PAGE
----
Thursday 9 April 2020

Zooming in on the Lord’s Supper? Some reflections… Part 3

- Arguments based on analogies to other festivals or rites.

Strong biblical arguments have been brought forward here on the basis of OT sacrifices and the Passover. 

In Lev 10, Aaron is approved by God, even though he offers a sin offering in an irregular fashion. As Stephen Clark has pointed out, the law required the sin offering to be eaten, but Aaron does not do so because he cannot eat with “rejoicing and thanksgiving” (as per Deut 26:14; Hos. 9:4) in light of the death of his two sons. For Stephen, this is evidence that God considered the sacrifice to have been offered even though one its essential components (the eating of the flesh) had not been observed. 

Would that legitimate the irregular observance of the Lord’s Supper without one of its essential components (the gathering of the church). I’m not persuaded that it does. One could turn the analogy around and argue that Aaron is basically refusing to participate in the sacrifice in an unworthy manner, comparable to the believer who absents themselves from the table until they have made right a grievance. Regardless, it seems to me that the very essence of the Lord’s Supper is that it a communal meal, and for that reason it simply cannot be observed in any sense where the church is not gathered.

A closer analogy would seem to be the observance of the Passover in the OT. Of course, the Lord’s Supper has a strong connection to the Passover. Just as the nation of Israel annually commemorated its rescue with a festive meal, so the church retells its story of redemption through sacrifice when it meets. So it is striking that in extraordinary circumstances, irregular observance of Passover was permitted. In Exod 12 the Passover is set on the 14th day of the first month, and in the event of ritual uncleanness this can be postponed for one month (Num 9:6). 2 Chronicles 30 records Hezekiah’s reforms where the temple is in need of cleansing and where Passover has not been observed at the proper time. Once the temple is purified he issues a decree that all Israel should gather to the proper place for worship. Although many refuse, a large crowd gathers in Jerusalem, shares in the work of stripping way idolatrous altars, and celebrates the Passover. They do so in an irregular way because many of them have not purified themselves (30:17-18), and the lambs had been sacrificed by the Levites instead of the people themselves.   Despite these irregularities, highlighted by the text (30:18), the LORD blesses the people (30:20).

This might seem to be an argument in favour of flexibility, and the wider trajectory might also reflect a sense in which the Passover evolves over time from a household meal to a national and centralised festival. And yet I don’t think there is anything here that argues clearly for flexibility in our observance of the Lord’s Supper. Passover in 2 Chron 30 remains a centralised festival for all who faithfully gathered. The LORD’s blessing seems to be more in response to those who are observing the festival after a period of national apostasy and who, though ritually unclean, have joined the effort to purify Jerusalem (30:13-14). There is no reversion back to a household celebration of the Passover, instead 2 Chron 30 looks like a step on the way to a climactic celebration of the Passover in 2 Chron 35 under Josiah which is now able to be celebrated at the right time and in the right manner.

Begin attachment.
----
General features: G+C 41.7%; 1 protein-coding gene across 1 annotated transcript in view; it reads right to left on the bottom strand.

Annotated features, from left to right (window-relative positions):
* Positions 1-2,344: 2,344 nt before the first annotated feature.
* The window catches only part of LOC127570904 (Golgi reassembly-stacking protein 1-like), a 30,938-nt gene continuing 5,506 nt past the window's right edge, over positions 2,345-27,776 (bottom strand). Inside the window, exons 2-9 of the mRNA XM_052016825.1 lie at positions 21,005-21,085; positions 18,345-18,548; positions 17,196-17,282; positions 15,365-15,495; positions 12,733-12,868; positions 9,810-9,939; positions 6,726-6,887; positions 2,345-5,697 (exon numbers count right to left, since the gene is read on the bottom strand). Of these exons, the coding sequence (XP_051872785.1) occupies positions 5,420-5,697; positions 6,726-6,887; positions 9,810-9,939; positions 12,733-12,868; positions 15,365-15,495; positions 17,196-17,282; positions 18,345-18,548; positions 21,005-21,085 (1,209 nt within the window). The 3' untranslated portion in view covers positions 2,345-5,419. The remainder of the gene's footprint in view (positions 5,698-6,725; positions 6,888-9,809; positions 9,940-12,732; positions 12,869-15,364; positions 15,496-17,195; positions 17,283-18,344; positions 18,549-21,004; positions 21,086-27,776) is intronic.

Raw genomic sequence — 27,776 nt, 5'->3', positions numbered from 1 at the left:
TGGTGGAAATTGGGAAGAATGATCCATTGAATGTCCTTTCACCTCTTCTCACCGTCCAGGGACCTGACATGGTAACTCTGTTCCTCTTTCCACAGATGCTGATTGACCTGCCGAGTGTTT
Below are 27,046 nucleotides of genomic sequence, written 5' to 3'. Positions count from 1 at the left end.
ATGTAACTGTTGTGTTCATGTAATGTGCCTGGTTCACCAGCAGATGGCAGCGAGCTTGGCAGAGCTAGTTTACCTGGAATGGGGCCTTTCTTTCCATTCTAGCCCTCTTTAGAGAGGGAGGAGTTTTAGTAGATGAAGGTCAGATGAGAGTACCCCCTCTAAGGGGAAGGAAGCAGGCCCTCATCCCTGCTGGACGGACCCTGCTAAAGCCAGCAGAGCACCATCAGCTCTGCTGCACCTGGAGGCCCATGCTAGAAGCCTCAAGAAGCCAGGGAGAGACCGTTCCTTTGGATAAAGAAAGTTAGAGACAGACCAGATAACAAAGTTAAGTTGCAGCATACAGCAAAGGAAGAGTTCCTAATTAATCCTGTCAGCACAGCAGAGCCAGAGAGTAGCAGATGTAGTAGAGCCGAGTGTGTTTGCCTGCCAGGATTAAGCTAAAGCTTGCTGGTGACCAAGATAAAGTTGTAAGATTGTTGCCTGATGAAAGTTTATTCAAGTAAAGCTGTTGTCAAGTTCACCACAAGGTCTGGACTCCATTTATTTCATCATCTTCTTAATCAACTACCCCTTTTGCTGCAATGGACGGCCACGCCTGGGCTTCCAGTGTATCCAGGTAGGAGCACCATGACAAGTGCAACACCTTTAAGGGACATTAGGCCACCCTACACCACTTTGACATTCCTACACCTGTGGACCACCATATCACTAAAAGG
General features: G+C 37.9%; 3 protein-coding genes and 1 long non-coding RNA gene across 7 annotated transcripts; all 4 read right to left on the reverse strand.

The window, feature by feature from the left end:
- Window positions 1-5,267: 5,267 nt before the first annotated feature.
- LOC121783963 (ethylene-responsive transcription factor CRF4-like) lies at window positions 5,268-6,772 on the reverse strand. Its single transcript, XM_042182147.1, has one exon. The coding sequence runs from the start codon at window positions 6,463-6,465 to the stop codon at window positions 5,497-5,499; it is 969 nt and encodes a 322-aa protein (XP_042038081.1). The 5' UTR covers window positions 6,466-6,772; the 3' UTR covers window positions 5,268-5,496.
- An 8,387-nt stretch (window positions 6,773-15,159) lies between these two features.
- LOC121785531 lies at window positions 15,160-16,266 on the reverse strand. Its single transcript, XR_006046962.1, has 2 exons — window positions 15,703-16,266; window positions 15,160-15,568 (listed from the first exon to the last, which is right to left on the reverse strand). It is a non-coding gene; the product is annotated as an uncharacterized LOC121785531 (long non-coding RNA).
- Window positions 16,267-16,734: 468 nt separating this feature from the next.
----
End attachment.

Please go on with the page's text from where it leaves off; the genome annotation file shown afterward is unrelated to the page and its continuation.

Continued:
Perhaps most significantly though, I would argue that in these instances you have an irregular but genuine observance of Passover. That is different to the proposal to describe a meal eaten apart from one another as the Lord’s Supper. I do not think we can say that is in any sense a Lord’s Supper since the church family are not meeting and nor are they sharing a meal.

That raises two questions. First, what about the possibility of households eating the Lord’s Supper together as smaller clusters of the church? And second, can we really say that a church which shares a Zoom call and takes bread and wine together are not in some sense a gathered church?

So, what about the idea, suggested by Andrew Wilson and Ian Paul that “households” could continue to share in the Lord’s Supper? It would depend on who makes up that “household.” In this time of lockdown it is in most cases biologically-related families. To observe the supper in those units could I think very seriously miss the nature of the new covenant community as a family of faith (hey, I’m a baptist after all). This is where the parallel with Passover is weakest. In its earliest form, the Jews celebrated it in their households as a national rescue of Abraham’s physical descendants. The new covenant celebrates the redemption of Abraham’s children who share his faith, and there is a real danger of obscuring that. The breaking of bread in homes in Acts is not I think a strong counter-argument to that, given how little we know about the size and make up of those households, save that they were often the locations where churches would meet.

If, on the other hand, there are half a dozen Christian housemates living together, then could they celebrate the Supper together? I’d also be inclined to discourage that, given that this would still be “what you do at home” compared to “when the church gathers,” to recall the language from 1 Cor 11. It would also be to celebrate a meal that very many (all those living alone) would be excluded from.

Finally, then, what about the suggestion that a church could meet on Zoom, with bread and wine at hand, and share in the Lord’s Supper?